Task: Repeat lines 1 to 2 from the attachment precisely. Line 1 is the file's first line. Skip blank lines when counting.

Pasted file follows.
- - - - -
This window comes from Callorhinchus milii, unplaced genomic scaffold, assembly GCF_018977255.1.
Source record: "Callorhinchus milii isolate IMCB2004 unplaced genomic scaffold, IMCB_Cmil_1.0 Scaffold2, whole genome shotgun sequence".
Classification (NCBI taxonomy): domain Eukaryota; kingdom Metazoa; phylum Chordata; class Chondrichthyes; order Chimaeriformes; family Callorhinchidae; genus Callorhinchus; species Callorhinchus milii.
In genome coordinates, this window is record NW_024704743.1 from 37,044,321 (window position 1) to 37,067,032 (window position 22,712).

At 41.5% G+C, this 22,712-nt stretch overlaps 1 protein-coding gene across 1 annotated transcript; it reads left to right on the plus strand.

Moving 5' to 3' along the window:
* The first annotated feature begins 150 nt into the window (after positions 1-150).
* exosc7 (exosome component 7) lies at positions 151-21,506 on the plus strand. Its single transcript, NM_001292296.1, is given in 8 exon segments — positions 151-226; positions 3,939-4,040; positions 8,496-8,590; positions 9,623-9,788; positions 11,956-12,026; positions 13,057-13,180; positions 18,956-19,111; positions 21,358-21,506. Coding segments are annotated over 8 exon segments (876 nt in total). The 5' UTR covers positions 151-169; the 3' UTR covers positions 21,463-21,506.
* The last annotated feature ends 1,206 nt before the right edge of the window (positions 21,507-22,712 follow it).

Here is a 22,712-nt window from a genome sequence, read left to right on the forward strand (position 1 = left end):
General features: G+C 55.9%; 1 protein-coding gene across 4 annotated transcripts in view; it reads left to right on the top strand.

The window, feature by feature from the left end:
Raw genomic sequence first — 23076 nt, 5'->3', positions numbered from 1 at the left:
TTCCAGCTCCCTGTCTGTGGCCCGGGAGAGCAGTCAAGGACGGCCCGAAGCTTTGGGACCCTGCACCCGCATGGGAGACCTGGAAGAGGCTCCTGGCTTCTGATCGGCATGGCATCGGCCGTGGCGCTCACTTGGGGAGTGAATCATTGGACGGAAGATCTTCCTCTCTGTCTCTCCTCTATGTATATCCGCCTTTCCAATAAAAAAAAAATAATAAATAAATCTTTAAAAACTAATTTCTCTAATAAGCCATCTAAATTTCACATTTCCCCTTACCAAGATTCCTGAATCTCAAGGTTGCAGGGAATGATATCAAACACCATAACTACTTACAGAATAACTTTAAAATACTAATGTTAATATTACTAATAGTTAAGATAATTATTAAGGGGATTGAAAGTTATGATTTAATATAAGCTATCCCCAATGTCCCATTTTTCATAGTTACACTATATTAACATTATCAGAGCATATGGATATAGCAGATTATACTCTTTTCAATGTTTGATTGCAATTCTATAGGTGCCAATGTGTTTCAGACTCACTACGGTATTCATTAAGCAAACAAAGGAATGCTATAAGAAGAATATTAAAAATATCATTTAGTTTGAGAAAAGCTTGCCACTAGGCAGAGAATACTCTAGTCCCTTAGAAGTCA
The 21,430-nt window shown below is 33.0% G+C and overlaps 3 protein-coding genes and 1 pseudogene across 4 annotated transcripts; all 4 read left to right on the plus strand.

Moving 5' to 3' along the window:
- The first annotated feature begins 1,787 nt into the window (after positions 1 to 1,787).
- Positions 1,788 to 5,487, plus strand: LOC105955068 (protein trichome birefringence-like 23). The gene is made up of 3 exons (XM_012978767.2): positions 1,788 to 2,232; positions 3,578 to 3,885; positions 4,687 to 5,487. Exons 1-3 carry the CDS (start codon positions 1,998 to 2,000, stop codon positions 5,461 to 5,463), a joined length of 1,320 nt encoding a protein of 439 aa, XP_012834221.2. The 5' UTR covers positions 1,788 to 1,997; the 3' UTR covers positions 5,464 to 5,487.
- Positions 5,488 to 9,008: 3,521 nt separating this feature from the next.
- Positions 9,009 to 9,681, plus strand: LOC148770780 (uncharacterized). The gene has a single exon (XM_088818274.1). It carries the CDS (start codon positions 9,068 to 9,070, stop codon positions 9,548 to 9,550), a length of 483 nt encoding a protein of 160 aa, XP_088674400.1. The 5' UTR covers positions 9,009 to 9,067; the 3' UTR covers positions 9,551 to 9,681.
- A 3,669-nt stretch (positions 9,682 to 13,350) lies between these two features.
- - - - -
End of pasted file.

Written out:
This window comes from Callorhinchus milii, unplaced genomic scaffold, assembly GCF_018977255.1.
Source record: "Callorhinchus milii isolate IMCB2004 unplaced genomic scaffold, IMCB_Cmil_1.0 Scaffold2, whole genome shotgun sequence".